Non-mucus cells per millimeter basal lamina (BL) remained statistically unchanged with approximately 90–120 cells/mmBL throughout the 90 d (Fig. 3). Rats instilled with 1000 μg LPS showed a significant increased number of total epithelial cells per mmBL compared to saline-instilled controls due to increase in mucous cells at d 3, 4, and 6. GCM declined significantly from 4 to 12 d, and remained at levels observed in saline-instilled controls through the 40-d time point.
Figure 3562
Figure 3

Total cell and goblet cell numbers reach maximum levels 4 d post instillation of 1000 μg LPS. Numbers of non-mucin storing epithelial cells/mmBL remain unchanged throughout the 90 d and are shown as white bars. Goblet cells per mmBL are shown as filled bars. Values given are ± SEM, (n = 5 rats per experimental group), * = statistically different from saline-instilled controls (P < 0.05).

IL-I8 depletion

The cyclic pattern of IL-18 levels showed decreases at 6, 12, and 40 d post LPS instillation, when the numbers of PMNs, macrophages, and hyperplastic epithelial cells had declined to background levels. Therefore, we hypothesized that this cytokine may have a role in enhancing the resolution of inflammation and GCM. Studies have suggested that IL-18 may be associated with acute inflammation in the lung [16] or liver [17]. To test whether IL-18 directly affects the resolution of inflammation in our model, we depleted IL-18 in rats instilled with LPS and analyzed the inflammatory response at d 2, 4, and 8.

Injection with IL-18 antibodies reduced IL-18 levels in the BALF compared to IgG1-treated controls at 4 d post LPS instillation (Fig. 4). Interestingly, IL-18 levels in the BALF were unaffected at d 2 and 8. MCP-1, IL-1α, IL-1β and GRO-KC remained unchanged in treated animals compared to controls at all three time points (data not shown). Rats treated with anti-IL-18 and IgG1 did not exhibit differences in total numbers of leukocytes in the BALF (Fig. 5A) but showed a decrease in PMNs in the BALF at d 2 post LPS instillation (Fig 5B). The number of macrophages and lymphocytes remained unchanged compared to controls (Fig. 5C, D). LPS recovered by bronchoalveolar lavage was also unchanged in IL-18-depleted rats compared to controls (data not shown). Goblet cell, non-mucous cell and total epithelial cell numbers were not significantly increased in rats treated with anti-IL-18 compared to rats treated with control IgG1 at d 2, 4 or 8 (Fig. 6). However, both antibody treatments significantly increased total numbers of goblet cells at d 2 post instillation compared to rats instilled only with LPS.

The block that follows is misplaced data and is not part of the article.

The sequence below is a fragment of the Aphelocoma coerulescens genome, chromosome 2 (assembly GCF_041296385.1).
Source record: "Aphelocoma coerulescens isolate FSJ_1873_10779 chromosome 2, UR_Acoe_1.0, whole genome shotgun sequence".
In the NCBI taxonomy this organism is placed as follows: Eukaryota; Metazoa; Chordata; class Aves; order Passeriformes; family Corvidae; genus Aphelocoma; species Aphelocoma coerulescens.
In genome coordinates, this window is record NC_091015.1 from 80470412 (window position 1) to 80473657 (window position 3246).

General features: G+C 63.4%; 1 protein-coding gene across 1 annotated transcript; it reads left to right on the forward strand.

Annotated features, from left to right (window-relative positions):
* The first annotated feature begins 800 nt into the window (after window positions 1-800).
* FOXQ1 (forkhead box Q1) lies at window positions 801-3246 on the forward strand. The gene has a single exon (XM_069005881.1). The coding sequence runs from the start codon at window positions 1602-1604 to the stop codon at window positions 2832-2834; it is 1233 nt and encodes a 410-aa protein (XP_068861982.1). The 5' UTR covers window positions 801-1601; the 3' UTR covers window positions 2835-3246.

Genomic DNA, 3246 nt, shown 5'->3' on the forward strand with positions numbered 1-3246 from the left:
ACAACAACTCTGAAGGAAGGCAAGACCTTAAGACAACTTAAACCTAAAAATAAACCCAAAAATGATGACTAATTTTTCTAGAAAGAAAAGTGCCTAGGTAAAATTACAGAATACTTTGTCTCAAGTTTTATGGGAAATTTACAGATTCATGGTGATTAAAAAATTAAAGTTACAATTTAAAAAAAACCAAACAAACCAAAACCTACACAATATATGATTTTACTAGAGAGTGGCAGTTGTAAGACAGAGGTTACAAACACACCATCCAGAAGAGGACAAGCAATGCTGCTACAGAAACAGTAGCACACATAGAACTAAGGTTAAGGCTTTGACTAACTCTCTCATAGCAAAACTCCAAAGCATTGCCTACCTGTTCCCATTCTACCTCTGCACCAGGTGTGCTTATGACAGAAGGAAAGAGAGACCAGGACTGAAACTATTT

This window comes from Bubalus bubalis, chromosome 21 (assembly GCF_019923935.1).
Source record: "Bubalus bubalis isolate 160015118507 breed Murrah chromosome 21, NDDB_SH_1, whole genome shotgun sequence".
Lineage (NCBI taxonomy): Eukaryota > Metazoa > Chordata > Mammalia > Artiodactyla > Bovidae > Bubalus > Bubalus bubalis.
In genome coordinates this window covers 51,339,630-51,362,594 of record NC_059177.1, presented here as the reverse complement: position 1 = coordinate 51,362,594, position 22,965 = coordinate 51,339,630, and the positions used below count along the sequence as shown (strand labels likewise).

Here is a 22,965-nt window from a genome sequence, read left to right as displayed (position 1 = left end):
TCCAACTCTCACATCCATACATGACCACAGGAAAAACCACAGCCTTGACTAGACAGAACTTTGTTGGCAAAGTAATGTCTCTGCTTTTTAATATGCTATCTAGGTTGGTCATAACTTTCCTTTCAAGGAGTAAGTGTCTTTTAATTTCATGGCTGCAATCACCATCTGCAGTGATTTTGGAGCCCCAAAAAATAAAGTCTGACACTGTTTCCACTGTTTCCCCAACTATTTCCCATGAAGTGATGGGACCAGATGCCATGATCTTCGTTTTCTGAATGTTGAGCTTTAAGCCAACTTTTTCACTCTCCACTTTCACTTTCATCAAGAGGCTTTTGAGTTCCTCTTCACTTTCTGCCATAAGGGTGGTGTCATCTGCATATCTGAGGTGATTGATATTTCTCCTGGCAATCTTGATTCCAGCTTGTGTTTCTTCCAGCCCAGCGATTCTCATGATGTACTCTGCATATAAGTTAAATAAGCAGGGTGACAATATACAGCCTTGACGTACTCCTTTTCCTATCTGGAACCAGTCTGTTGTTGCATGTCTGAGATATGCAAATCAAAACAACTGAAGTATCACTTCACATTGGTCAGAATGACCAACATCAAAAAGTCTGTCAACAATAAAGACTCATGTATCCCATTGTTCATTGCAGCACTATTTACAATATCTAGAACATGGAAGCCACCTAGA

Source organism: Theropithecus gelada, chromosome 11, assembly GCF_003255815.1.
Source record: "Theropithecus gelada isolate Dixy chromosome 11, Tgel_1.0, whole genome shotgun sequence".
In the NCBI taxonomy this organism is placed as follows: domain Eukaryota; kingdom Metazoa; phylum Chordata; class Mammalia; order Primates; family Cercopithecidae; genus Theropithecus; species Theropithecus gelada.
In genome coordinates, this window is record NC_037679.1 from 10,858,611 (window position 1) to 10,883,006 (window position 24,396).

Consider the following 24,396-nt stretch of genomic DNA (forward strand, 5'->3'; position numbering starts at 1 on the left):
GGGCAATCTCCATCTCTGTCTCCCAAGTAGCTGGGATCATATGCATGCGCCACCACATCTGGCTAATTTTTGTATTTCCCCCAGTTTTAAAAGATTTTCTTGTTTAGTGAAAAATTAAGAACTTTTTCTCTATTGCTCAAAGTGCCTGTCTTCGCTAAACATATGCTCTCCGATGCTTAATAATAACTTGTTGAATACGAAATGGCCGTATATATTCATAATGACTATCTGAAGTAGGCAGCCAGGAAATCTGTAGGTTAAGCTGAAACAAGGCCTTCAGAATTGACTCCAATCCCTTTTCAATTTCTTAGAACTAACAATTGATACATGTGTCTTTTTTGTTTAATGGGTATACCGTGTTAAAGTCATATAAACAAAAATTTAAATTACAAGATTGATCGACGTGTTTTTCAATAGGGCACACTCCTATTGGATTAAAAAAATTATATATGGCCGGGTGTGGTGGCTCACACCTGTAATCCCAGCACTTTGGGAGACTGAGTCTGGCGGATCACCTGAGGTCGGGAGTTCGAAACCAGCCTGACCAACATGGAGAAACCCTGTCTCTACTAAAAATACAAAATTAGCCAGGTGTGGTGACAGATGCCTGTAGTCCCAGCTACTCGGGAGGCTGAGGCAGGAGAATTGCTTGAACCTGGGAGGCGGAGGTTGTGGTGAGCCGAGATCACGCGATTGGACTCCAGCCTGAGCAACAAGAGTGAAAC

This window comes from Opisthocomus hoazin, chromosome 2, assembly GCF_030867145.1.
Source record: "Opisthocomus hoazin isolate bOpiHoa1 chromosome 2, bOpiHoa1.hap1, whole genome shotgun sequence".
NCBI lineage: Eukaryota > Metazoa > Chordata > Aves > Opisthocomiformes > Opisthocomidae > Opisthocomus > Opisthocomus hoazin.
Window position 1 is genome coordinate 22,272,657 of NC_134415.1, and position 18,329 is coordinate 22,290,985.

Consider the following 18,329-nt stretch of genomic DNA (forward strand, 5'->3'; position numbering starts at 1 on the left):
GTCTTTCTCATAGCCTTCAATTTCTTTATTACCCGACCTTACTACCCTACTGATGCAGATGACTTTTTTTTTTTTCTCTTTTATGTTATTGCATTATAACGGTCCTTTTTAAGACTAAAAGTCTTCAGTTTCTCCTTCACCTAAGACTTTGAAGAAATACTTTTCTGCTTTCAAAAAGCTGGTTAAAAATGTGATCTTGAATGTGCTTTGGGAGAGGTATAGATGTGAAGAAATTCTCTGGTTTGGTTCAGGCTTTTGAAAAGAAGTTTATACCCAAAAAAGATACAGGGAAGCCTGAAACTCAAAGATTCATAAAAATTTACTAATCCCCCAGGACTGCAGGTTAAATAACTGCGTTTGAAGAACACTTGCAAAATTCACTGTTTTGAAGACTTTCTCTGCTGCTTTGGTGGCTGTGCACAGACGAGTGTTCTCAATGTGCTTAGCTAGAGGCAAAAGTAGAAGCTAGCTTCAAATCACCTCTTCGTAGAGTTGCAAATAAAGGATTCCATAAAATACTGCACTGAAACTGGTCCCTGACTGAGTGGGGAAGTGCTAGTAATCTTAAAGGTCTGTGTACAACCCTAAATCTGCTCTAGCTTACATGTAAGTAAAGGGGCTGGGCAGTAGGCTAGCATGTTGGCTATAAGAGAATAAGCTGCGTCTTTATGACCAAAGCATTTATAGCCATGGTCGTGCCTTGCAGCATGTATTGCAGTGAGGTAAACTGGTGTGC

Figure 4562
Figure 4

Reduction of IL-18 levels in the BALF of rats instilled and injected with anti IL-18 or control IgG1, then instilled with LPS and sacrificed 2, 4 and 8 d post instillation. BALF was obtained from IL-18-depleted and control rats as described above and IL-18 was determined using Luminex 100 technology. n = 3–6 rats per group. * = statistically different from controls treated with IgG1 (P < 0.05).

Figure 5562
Figure 5

Inflammatory cell influx in BALF of rats instilled and injected with IL-18 neutralizing antibody and then instilled with LPS. Their lungs were lavaged and cytospin preparations were stained with Wright/Giemsa. The number of (A) Total leukocytes (B) PMNs; * = statistically different from controls treated with IgG1 (P < 0.05). (C) Macrophages;(D) Lymphocytes are shown. n = 3–6 rats per group.

Figure 6562
Figure 6

The number of total and metaplastic goblet cells in the airways of rats injected with IL-18 neutralizing antibody or IgG1 as control and then instilled with LPS. Non mucous cells are shown as white bars and goblet cells per mmBL are shown as filled bars. n = 3–6 rats per group

Discussion

The present study shows that following LPS-instillation, resolution of inflammatory cells and cytokines in the BALF is characterized by three different stages - influx of PMNs, macrophages, and lymphocytes into the lung airspaces. In addition, we show that IL-18 is not involved with the resolution process, but enhances influx of PMNs immediately after LPS instillation.

LPS-induced injury causes epithelial cells and macrophages [18, 19] to produce C-X-C chemokines, such as GRO/KC (one of the murine IL-8 homologues) that attract neutrophils to the airspaces [20]. Therefore, neutrophils are the first cells at the scene following LPS instillation [3, 21, 22] and may be associated with the clearance of LPS [23] as shown by our finding that LPS in the BALF was reduced to background levels within 2 days. Removal of the initial stimulus, i.e. LPS, is critical, because persistence of offending agent could lead to chronic and ongoing inflammation.

The appearance of IL-1β, IL-1α, IL-6, and TNF-α, and MCP-1 in the BALF correlates with the first stage. The C-C chemokines such as MIP-1 are predominantly chemoattractants for monocytes [24] and the cytokines including TNFα, IL-1α and β and IL-6 can activate macrophages [25]. Because neutrophils are short-lived and undergo apoptosis within hours of entering the airspaces [26, 27] activated macrophages must be present at increased numbers to enhance the capacity to clear apoptotic neutrophils by phagocytosis [28, 29]. Therefore, the appearance of macrophages in the BALF defines the second stage. The clearance of inflammatory cells is also among the first steps in resolving the inflammatory responses [30, 31].